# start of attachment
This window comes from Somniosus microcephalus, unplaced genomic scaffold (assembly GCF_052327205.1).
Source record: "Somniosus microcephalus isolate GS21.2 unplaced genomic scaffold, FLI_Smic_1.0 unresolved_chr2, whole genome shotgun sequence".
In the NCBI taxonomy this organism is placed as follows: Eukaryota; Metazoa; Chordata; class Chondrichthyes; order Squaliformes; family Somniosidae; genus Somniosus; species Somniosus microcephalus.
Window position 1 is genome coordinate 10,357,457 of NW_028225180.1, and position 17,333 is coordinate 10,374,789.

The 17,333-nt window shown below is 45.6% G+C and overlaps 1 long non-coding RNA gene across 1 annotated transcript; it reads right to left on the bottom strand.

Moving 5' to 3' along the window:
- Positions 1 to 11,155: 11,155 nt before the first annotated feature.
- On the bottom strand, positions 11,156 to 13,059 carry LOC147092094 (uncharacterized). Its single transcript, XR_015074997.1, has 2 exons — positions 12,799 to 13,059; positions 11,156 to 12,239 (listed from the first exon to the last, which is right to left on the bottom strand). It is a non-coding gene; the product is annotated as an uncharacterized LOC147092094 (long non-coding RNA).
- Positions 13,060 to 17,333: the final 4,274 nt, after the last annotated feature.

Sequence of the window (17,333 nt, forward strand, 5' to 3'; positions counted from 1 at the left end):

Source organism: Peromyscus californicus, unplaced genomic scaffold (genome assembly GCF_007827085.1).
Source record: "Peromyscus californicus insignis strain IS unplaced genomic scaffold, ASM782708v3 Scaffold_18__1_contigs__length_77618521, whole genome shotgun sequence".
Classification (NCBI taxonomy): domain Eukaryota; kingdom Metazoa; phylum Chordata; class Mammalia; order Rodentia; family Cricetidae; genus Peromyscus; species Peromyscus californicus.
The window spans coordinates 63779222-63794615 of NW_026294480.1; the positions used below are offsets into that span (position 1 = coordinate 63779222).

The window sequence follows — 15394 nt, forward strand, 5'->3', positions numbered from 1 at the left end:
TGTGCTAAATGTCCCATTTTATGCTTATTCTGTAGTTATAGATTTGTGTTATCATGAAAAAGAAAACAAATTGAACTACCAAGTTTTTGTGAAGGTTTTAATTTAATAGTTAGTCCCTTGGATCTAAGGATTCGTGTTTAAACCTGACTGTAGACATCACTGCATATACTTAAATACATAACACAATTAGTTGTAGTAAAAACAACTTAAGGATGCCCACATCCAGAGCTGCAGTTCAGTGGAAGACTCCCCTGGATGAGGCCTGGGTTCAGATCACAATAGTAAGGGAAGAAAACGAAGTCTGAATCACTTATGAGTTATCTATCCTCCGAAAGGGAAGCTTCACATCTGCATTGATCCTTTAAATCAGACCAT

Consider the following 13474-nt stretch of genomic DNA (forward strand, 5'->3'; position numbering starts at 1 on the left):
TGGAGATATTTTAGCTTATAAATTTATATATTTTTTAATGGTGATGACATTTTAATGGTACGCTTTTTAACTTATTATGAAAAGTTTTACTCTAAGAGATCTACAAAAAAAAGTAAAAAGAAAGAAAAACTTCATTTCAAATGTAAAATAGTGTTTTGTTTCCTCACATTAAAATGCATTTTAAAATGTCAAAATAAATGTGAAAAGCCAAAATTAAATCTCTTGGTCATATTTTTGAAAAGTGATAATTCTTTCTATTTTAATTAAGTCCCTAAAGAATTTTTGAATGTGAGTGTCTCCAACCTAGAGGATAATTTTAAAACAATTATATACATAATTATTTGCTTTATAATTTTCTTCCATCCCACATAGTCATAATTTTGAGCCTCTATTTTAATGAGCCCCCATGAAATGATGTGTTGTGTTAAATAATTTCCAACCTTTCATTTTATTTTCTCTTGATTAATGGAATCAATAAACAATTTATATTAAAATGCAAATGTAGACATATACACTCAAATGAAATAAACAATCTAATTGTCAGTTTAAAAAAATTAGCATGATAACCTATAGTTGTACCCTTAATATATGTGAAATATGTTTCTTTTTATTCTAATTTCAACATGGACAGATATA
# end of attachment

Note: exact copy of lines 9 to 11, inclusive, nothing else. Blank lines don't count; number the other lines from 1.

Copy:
- Positions 13,060 to 17,333: the final 4,274 nt, after the last annotated feature.

Sequence of the window (17,333 nt, forward strand, 5' to 3'; positions counted from 1 at the left end):

Source organism: Peromyscus californicus, unplaced genomic scaffold (genome assembly GCF_007827085.1).